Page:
Friday, March 06, 2015

On Relationships And Kids

Some days my conversations are hardly what I'd call "elevated". With four sons under the age of ten, at times my conversation is as fascinating as Brennan (5) looking at me and saying, "Mom, I totally farted just now."

I never know what to say to that.

My mother, who raised me to have good manners (I promise, she really did), echoes in my head, telling me to remind him to excuse himself, and that such things needn't always be announced.

But really I just want to tell him, "Good job, kiddo. Yay!" because, well, because that's more fun for me. And because darned if he doesn't cheer everything I do. Honestly, I joke about it, but how did I ever go to the bathroom before I had someone cheering for me every time?

Questions for another day, clearly.

Other days, the conversations with my kids are somewhat more complex.

Piper (12), for example, has a new Significant Other.

"I didn't put it on Facebook, Mom. I mean, it's not that I don't want everyone to know, but I wasn't sure if Dad knew." she said, nervously, as we cleaned up together this evening.

"Of course your dad knows." I assured her, "I told him about it."

"Well, then why hasn't he asked me about it?" She was genuinely perplexed. She saw this as a significant event, and surely her dad would want to discuss it with her.

"Sweetie, your dad and I trust you to tell us what we need to know. And we trust that you'll answer our questions when and if we have some." She looked happy with that response, and secure in the knowledge that her parents trusted her. Which we do.

We talk about everything and we know that our kids will talk to us when they need to. We also know Piper. We know that she will talk this thing till it's lying on the floor, begging her to stop.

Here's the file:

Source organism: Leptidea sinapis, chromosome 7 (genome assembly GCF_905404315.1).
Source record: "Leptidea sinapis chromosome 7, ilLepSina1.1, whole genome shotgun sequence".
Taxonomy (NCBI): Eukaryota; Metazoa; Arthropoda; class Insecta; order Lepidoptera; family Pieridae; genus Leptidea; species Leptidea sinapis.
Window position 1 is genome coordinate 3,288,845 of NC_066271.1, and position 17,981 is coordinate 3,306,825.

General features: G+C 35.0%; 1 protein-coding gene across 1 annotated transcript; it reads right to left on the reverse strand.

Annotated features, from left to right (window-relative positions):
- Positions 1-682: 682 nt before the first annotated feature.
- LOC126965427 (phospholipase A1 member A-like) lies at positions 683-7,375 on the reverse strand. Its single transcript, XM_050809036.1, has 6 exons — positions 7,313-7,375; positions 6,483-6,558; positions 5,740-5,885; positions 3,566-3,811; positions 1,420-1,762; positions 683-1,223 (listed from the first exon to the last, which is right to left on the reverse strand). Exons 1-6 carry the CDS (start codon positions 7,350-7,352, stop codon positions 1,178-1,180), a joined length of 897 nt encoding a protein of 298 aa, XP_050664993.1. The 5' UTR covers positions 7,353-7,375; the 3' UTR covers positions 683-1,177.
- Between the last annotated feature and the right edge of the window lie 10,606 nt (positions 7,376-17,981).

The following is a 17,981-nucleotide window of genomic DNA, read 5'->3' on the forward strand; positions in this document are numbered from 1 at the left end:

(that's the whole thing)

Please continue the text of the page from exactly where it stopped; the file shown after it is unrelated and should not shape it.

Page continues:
And of course, we know the love lives of twelve year olds. They're somewhat fickle things, subject to change on a whim.

I've seen parents try to control the relationships of their children. And I've seen parents ignore the relationships of their children. Neither approach have I seen been very successful. Because kids sometimes date each other. That's a thing that happens. And you'll never do well trying to manage it for them, and if you try to pretend it's not happening, then you can't help them when they run into trouble.

We're trying to take the position that our kids need to forge their own paths with their friends and relationships, but we'd like to sort of be included, in a way that's involved, but not in charge.

We want be their sounding board. The place where they can get some insight and wisdom. Where they can get advice and guidance.

We like to think that this will allow them to navigate things themselves, but with a safety net.

Of course, this requires trust on both sides. They have to trust that we are there not to meddle, but to help. While we have to trust that they're basically kids who make good choices. And when they don't, it will be a learning experience, not the end of the world.

Sometimes I miss the days when the most complicated choice I had to make in my conversations with my older kids was deciding whether or not to take a moment to instill the manners my mother tried desperately to instill in me. But most of the time it's kinda great to watch them grow-up.

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